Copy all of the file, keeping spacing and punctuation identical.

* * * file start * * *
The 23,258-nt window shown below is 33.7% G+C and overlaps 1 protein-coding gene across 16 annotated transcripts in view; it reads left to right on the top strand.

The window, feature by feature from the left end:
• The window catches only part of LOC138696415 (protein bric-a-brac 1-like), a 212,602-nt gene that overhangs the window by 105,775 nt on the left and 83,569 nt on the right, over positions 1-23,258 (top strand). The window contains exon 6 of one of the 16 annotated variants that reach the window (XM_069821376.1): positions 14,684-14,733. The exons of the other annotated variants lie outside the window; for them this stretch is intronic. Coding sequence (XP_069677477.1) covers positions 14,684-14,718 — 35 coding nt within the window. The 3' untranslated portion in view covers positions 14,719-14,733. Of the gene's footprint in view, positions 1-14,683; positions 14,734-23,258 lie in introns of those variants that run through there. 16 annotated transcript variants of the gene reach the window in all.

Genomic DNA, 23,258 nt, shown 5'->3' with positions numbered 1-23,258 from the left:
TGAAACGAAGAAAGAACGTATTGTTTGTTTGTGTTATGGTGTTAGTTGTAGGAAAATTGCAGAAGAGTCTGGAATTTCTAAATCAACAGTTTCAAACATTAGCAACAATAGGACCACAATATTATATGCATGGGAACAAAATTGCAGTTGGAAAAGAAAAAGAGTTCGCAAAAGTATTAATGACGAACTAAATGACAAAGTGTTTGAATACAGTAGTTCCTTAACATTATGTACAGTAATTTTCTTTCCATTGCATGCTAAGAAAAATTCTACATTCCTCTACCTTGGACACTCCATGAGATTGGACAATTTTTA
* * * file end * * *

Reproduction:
The 23,258-nt window shown below is 33.7% G+C and overlaps 1 protein-coding gene across 16 annotated transcripts in view; it reads left to right on the top strand.

The window, feature by feature from the left end:
• The window catches only part of LOC138696415 (protein bric-a-brac 1-like), a 212,602-nt gene that overhangs the window by 105,775 nt on the left and 83,569 nt on the right, over positions 1-23,258 (top strand). The window contains exon 6 of one of the 16 annotated variants that reach the window (XM_069821376.1): positions 14,684-14,733. The exons of the other annotated variants lie outside the window; for them this stretch is intronic. Coding sequence (XP_069677477.1) covers positions 14,684-14,718 — 35 coding nt within the window. The 3' untranslated portion in view covers positions 14,719-14,733. Of the gene's footprint in view, positions 1-14,683; positions 14,734-23,258 lie in introns of those variants that run through there. 16 annotated transcript variants of the gene reach the window in all.

Genomic DNA, 23,258 nt, shown 5'->3' with positions numbered 1-23,258 from the left:
TGAAACGAAGAAAGAACGTATTGTTTGTTTGTGTTATGGTGTTAGTTGTAGGAAAATTGCAGAAGAGTCTGGAATTTCTAAATCAACAGTTTCAAACATTAGCAACAATAGGACCACAATATTATATGCATGGGAACAAAATTGCAGTTGGAAAAGAAAAAGAGTTCGCAAAAGTATTAATGACGAACTAAATGACAAAGTGTTTGAATACAGTAGTTCCTTAACATTATGTACAGTAATTTTCTTTCCATTGCATGCTAAGAAAAATTCTACATTCCTCTACCTTGGACACTCCATGAGATTGGACAATTTTTA